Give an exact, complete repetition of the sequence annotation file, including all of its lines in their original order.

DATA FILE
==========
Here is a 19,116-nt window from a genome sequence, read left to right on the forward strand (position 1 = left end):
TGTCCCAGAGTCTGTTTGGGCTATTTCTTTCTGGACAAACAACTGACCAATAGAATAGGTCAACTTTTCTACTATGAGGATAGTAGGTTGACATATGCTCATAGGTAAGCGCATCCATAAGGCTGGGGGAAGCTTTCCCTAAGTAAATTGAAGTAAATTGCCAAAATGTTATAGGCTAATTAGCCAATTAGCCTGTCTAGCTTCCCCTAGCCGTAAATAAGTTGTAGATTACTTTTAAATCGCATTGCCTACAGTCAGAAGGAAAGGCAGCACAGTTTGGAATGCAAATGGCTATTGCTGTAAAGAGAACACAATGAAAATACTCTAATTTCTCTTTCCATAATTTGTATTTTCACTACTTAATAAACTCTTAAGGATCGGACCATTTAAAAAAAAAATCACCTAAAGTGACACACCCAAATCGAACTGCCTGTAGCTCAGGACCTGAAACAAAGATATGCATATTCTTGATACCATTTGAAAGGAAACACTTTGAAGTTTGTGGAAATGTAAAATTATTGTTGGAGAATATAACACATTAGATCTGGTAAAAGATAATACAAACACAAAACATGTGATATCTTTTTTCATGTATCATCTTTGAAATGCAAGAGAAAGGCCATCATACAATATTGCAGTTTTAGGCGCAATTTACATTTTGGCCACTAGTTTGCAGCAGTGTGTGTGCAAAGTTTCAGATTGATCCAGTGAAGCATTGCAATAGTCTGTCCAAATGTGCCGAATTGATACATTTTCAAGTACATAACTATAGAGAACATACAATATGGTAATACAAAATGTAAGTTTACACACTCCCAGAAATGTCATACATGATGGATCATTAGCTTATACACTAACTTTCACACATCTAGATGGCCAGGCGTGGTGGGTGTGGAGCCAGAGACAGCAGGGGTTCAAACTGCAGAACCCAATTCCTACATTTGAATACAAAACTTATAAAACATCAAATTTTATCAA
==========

Here is a 19,116-nt window from a genome sequence, read left to right on the forward strand (position 1 = left end):
TGTCCCAGAGTCTGTTTGGGCTATTTCTTTCTGGACAAACAACTGACCAATAGAATAGGTCAACTTTTCTACTATGAGGATAGTAGGTTGACATATGCTCATAGGTAAGCGCATCCATAAGGCTGGGGGAAGCTTTCCCTAAGTAAATTGAAGTAAATTGCCAAAATGTTATAGGCTAATTAGCCAATTAGCCTGTCTAGCTTCCCCTAGCCGTAAATAAGTTGTAGATTACTTTTAAATCGCATTGCCTACAGTCAGAAGGAAAGGCAGCACAGTTTGGAATGCAAATGGCTATTGCTGTAAAGAGAACACAATGAAAATACTCTAATTTCTCTTTCCATAATTTGTATTTTCACTACTTAATAAACTCTTAAGGATCGGACCATTTAAAAAAAAAATCACCTAAAGTGACACACCCAAATCGAACTGCCTGTAGCTCAGGACCTGAAACAAAGATATGCATATTCTTGATACCATTTGAAAGGAAACACTTTGAAGTTTGTGGAAATGTAAAATTATTGTTGGAGAATATAACACATTAGATCTGGTAAAAGATAATACAAACACAAAACATGTGATATCTTTTTTCATGTATCATCTTTGAAATGCAAGAGAAAGGCCATCATACAATATTGCAGTTTTAGGCGCAATTTACATTTTGGCCACTAGTTTGCAGCAGTGTGTGTGCAAAGTTTCAGATTGATCCAGTGAAGCATTGCAATAGTCTGTCCAAATGTGCCGAATTGATACATTTTCAAGTACATAACTATAGAGAACATACAATATGGTAATACAAAATGTAAGTTTACACACTCCCAGAAATGTCATACATGATGGATCATTAGCTTATACACTAACTTTCACACATCTAGATGGCCAGGCGTGGTGGGTGTGGAGCCAGAGACAGCAGGGGTTCAAACTGCAGAACCCAATTCCTACATTTGAATACAAAACTTATAAAACATCAAATTTTATCAA